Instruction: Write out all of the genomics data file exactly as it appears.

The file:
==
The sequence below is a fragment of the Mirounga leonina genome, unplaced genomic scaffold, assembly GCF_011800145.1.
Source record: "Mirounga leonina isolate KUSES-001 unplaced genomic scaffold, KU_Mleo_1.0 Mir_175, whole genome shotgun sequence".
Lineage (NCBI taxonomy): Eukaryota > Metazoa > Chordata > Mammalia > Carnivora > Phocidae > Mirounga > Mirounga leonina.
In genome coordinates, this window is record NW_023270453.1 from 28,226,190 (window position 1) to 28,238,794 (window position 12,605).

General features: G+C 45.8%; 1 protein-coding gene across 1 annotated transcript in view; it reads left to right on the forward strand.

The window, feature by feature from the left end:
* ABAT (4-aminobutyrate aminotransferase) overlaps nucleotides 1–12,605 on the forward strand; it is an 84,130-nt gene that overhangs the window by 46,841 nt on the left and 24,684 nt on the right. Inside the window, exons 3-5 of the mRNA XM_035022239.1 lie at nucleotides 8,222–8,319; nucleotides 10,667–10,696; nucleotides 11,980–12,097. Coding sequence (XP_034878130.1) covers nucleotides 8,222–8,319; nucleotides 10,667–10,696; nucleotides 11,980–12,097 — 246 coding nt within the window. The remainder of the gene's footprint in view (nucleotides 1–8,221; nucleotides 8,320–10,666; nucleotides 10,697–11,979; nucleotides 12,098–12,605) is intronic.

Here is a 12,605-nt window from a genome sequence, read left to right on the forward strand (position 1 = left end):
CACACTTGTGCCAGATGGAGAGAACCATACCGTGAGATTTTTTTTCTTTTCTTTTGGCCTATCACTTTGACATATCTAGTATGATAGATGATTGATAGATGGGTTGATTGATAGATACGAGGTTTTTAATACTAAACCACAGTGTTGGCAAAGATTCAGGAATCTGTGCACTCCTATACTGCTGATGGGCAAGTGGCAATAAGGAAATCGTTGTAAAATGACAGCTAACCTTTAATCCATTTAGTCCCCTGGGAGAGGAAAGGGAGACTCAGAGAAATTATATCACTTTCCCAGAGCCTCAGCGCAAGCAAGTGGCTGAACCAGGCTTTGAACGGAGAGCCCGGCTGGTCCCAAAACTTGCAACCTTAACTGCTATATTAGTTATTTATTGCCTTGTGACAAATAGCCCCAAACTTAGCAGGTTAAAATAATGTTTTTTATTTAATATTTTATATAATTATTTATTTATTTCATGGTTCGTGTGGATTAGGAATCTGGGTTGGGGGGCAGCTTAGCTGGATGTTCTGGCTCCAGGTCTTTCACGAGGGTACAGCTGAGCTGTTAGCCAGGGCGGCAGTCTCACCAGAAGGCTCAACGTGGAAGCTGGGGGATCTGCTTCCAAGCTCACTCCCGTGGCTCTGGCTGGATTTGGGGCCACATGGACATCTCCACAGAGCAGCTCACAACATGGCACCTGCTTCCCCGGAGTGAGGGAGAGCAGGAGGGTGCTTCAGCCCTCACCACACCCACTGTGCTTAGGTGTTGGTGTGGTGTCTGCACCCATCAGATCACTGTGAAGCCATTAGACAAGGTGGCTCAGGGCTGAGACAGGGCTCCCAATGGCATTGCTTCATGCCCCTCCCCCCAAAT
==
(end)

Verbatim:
The sequence below is a fragment of the Mirounga leonina genome, unplaced genomic scaffold, assembly GCF_011800145.1.
Source record: "Mirounga leonina isolate KUSES-001 unplaced genomic scaffold, KU_Mleo_1.0 Mir_175, whole genome shotgun sequence".
Lineage (NCBI taxonomy): Eukaryota > Metazoa > Chordata > Mammalia > Carnivora > Phocidae > Mirounga > Mirounga leonina.
In genome coordinates, this window is record NW_023270453.1 from 28,226,190 (window position 1) to 28,238,794 (window position 12,605).

General features: G+C 45.8%; 1 protein-coding gene across 1 annotated transcript in view; it reads left to right on the forward strand.

The window, feature by feature from the left end:
* ABAT (4-aminobutyrate aminotransferase) overlaps nucleotides 1–12,605 on the forward strand; it is an 84,130-nt gene that overhangs the window by 46,841 nt on the left and 24,684 nt on the right. Inside the window, exons 3-5 of the mRNA XM_035022239.1 lie at nucleotides 8,222–8,319; nucleotides 10,667–10,696; nucleotides 11,980–12,097. Coding sequence (XP_034878130.1) covers nucleotides 8,222–8,319; nucleotides 10,667–10,696; nucleotides 11,980–12,097 — 246 coding nt within the window. The remainder of the gene's footprint in view (nucleotides 1–8,221; nucleotides 8,320–10,666; nucleotides 10,697–11,979; nucleotides 12,098–12,605) is intronic.

Here is a 12,605-nt window from a genome sequence, read left to right on the forward strand (position 1 = left end):
CACACTTGTGCCAGATGGAGAGAACCATACCGTGAGATTTTTTTTCTTTTCTTTTGGCCTATCACTTTGACATATCTAGTATGATAGATGATTGATAGATGGGTTGATTGATAGATACGAGGTTTTTAATACTAAACCACAGTGTTGGCAAAGATTCAGGAATCTGTGCACTCCTATACTGCTGATGGGCAAGTGGCAATAAGGAAATCGTTGTAAAATGACAGCTAACCTTTAATCCATTTAGTCCCCTGGGAGAGGAAAGGGAGACTCAGAGAAATTATATCACTTTCCCAGAGCCTCAGCGCAAGCAAGTGGCTGAACCAGGCTTTGAACGGAGAGCCCGGCTGGTCCCAAAACTTGCAACCTTAACTGCTATATTAGTTATTTATTGCCTTGTGACAAATAGCCCCAAACTTAGCAGGTTAAAATAATGTTTTTTATTTAATATTTTATATAATTATTTATTTATTTCATGGTTCGTGTGGATTAGGAATCTGGGTTGGGGGGCAGCTTAGCTGGATGTTCTGGCTCCAGGTCTTTCACGAGGGTACAGCTGAGCTGTTAGCCAGGGCGGCAGTCTCACCAGAAGGCTCAACGTGGAAGCTGGGGGATCTGCTTCCAAGCTCACTCCCGTGGCTCTGGCTGGATTTGGGGCCACATGGACATCTCCACAGAGCAGCTCACAACATGGCACCTGCTTCCCCGGAGTGAGGGAGAGCAGGAGGGTGCTTCAGCCCTCACCACACCCACTGTGCTTAGGTGTTGGTGTGGTGTCTGCACCCATCAGATCACTGTGAAGCCATTAGACAAGGTGGCTCAGGGCTGAGACAGGGCTCCCAATGGCATTGCTTCATGCCCCTCCCCCCAAAT